and …

In South Africa, we recruited 25 guys, professional players that they rounded up in Cape Town, and we had a professional rugby coach there. We got them together and we set them 25-30 yards apart and said, O.K., you guys run into each other as hard as you can. And I mean, it was just brutal what we got back.

Ryzik professes honestly that sound design is a mystery category, Academy-wise, that it’s “one of those categories that make people lose their Oscar pool.” Murray, like most people who deal with sound professionally, is obviously used to the association of invisibility with nonexistence that accounts for such a lack of awareness. (He starts the interview by saying “thanks for noticing. A lot of people just think the sound happens when they shoot the movie.”)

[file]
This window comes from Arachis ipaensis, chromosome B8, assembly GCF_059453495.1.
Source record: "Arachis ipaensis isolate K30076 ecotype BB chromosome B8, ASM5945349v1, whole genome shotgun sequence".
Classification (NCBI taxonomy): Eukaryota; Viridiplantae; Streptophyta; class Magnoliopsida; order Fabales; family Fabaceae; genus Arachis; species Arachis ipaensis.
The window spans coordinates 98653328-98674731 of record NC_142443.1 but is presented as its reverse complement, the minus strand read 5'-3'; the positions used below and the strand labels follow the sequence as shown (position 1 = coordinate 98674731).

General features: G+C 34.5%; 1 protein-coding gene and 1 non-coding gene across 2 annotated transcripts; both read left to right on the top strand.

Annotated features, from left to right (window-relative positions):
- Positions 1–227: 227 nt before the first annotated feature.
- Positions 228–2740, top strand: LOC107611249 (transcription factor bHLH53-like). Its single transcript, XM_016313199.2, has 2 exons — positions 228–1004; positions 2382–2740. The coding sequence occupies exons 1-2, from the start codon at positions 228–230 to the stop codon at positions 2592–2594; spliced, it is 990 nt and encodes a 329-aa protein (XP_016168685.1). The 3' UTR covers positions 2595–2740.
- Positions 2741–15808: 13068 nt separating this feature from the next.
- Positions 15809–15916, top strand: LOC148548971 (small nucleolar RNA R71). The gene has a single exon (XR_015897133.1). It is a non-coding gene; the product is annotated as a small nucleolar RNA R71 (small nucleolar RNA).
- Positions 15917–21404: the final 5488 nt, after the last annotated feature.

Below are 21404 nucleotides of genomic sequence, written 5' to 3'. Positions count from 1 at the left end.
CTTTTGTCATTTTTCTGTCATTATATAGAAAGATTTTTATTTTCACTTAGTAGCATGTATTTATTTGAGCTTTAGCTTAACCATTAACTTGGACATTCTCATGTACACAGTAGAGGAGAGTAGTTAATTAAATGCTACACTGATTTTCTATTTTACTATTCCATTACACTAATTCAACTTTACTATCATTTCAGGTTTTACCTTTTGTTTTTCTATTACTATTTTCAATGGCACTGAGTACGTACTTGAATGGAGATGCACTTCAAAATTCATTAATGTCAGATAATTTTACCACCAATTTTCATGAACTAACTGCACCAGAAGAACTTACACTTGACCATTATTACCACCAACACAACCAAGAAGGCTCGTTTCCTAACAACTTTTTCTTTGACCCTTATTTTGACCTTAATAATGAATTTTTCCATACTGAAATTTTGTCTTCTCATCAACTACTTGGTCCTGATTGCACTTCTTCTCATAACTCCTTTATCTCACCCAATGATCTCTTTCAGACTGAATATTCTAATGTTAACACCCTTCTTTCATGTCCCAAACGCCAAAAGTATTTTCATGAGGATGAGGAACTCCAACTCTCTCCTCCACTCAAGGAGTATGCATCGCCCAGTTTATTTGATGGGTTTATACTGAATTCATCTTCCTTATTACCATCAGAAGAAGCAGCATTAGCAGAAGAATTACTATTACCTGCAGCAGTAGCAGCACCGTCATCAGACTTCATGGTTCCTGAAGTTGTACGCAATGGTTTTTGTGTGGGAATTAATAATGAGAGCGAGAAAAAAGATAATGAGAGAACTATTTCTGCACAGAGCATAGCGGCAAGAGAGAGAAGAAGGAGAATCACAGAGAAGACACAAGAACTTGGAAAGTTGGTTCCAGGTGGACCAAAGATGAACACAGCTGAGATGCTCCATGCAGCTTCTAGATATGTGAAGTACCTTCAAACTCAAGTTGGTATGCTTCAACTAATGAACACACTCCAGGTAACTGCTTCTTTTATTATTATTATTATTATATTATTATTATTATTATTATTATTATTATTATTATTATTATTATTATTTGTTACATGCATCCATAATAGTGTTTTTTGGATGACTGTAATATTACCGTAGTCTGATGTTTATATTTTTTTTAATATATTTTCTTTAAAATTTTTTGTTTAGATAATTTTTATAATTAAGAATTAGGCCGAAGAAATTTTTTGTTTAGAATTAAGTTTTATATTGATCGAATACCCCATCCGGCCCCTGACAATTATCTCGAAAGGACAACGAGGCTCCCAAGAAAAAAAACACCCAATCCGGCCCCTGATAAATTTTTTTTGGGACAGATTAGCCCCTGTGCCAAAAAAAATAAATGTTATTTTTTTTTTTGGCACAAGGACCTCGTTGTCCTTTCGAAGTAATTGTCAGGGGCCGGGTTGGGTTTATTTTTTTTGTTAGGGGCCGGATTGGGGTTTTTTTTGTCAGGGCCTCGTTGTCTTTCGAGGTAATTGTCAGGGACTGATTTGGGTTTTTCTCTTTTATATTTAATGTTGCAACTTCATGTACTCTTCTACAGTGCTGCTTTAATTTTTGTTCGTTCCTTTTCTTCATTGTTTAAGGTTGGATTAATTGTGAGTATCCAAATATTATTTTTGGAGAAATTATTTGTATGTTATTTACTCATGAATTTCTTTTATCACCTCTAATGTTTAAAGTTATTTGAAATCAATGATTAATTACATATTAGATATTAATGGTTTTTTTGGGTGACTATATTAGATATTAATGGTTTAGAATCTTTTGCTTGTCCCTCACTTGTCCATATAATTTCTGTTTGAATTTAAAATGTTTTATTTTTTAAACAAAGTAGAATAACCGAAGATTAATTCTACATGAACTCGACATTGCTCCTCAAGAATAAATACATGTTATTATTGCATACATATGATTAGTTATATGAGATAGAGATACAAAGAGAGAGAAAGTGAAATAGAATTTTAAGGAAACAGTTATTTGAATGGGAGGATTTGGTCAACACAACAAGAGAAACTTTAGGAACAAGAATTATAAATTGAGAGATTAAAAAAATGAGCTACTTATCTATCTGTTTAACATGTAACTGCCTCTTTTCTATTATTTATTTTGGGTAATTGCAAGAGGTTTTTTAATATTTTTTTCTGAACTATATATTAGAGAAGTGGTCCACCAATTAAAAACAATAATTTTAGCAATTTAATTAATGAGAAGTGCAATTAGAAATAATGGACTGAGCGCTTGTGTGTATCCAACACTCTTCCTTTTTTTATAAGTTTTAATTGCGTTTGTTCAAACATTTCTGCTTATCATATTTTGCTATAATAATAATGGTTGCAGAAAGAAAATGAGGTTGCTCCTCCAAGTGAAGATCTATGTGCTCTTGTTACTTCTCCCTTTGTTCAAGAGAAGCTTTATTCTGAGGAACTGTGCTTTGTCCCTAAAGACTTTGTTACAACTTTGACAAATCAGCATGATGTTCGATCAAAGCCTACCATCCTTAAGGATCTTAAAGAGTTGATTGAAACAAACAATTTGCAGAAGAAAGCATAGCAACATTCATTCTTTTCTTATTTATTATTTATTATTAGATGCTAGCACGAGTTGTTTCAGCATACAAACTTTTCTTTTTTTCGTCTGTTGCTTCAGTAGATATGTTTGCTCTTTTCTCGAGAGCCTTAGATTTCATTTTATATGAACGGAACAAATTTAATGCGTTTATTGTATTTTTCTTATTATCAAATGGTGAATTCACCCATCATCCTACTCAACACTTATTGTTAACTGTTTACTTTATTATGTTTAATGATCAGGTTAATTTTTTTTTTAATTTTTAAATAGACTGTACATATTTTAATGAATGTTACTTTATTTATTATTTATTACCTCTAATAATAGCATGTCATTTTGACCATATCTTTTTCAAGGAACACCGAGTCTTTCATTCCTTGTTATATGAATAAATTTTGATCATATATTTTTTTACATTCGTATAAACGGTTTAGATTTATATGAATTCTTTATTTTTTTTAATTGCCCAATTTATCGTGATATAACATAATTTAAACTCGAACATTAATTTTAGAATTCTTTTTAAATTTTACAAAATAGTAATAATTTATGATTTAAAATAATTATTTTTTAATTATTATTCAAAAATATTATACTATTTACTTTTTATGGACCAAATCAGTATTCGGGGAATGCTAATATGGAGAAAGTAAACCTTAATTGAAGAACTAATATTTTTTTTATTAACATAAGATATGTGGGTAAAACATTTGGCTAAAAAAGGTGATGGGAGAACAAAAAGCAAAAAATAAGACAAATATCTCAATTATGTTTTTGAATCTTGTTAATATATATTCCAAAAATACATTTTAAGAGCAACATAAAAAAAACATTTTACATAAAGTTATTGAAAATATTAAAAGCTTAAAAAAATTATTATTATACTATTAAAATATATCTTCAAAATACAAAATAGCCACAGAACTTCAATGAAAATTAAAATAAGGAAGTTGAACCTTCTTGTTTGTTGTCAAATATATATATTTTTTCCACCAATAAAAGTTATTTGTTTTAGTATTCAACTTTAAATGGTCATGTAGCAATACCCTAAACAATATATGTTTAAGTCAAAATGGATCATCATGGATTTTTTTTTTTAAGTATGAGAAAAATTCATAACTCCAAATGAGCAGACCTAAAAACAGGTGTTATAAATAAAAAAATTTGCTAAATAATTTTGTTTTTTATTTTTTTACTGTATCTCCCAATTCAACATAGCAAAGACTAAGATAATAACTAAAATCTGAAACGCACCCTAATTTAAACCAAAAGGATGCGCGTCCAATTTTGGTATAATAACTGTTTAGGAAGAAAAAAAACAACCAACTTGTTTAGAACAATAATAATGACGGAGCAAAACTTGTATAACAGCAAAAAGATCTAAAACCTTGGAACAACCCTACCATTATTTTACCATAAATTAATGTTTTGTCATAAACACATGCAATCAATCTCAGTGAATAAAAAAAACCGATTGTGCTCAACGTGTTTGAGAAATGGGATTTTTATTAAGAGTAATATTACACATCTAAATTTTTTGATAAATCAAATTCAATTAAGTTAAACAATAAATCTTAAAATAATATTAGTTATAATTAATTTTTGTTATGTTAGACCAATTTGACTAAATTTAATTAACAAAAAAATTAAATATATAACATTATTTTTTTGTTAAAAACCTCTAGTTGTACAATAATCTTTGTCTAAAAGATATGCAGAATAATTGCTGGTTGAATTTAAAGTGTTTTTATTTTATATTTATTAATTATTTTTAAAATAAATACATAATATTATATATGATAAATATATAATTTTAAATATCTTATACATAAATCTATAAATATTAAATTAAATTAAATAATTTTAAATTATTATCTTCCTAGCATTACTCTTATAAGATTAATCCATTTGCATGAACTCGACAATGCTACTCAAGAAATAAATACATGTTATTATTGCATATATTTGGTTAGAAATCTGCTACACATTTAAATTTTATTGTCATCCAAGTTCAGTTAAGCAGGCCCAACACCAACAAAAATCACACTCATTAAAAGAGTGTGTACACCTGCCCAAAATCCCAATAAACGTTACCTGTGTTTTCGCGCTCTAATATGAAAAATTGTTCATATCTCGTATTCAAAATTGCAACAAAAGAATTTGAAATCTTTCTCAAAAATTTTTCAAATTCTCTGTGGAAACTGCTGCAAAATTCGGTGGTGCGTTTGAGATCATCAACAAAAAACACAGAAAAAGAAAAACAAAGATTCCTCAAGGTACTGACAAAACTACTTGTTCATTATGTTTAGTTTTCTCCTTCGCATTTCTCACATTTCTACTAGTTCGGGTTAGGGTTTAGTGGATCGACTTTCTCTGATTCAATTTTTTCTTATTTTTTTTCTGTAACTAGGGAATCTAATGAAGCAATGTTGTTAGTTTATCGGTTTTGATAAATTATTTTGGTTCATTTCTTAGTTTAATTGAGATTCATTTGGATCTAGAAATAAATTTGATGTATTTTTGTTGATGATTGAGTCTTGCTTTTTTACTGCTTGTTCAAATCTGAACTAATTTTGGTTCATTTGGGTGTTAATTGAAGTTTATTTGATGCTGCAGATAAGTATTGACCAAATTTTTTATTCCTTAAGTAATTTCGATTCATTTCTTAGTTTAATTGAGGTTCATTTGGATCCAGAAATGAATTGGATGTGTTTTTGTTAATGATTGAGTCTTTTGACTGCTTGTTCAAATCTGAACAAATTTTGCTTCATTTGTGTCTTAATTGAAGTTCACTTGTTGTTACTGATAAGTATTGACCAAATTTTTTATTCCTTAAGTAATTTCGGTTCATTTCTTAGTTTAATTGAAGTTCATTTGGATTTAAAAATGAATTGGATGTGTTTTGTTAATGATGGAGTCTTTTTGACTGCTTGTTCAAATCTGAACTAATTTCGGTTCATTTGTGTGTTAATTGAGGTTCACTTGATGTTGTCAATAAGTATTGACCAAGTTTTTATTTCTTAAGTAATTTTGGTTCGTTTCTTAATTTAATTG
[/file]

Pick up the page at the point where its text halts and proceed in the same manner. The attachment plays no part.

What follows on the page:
Coming up: a sound studies primer

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Precious, out for about a month now, was a tremendously complicated movie to attend. Audience members were divided on how to respond, vocally. How should people react to difficult art? Loudly or quietly? And if loudly, how? This problem took on an ethical dimension, and the sound of the theater became one of the key ways that viewers experienced the movie as a document of race and racial difference.

Amina Robinson

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This is a montage of crushing sadness and fleeting joy (the essence and the promise, respectively, of fandom.) Mostly joy, though, last night, because the Phillies won. I cheered silently for the concept of Manny Ramirez, and for Chan Ho Park’s fabulous new beard.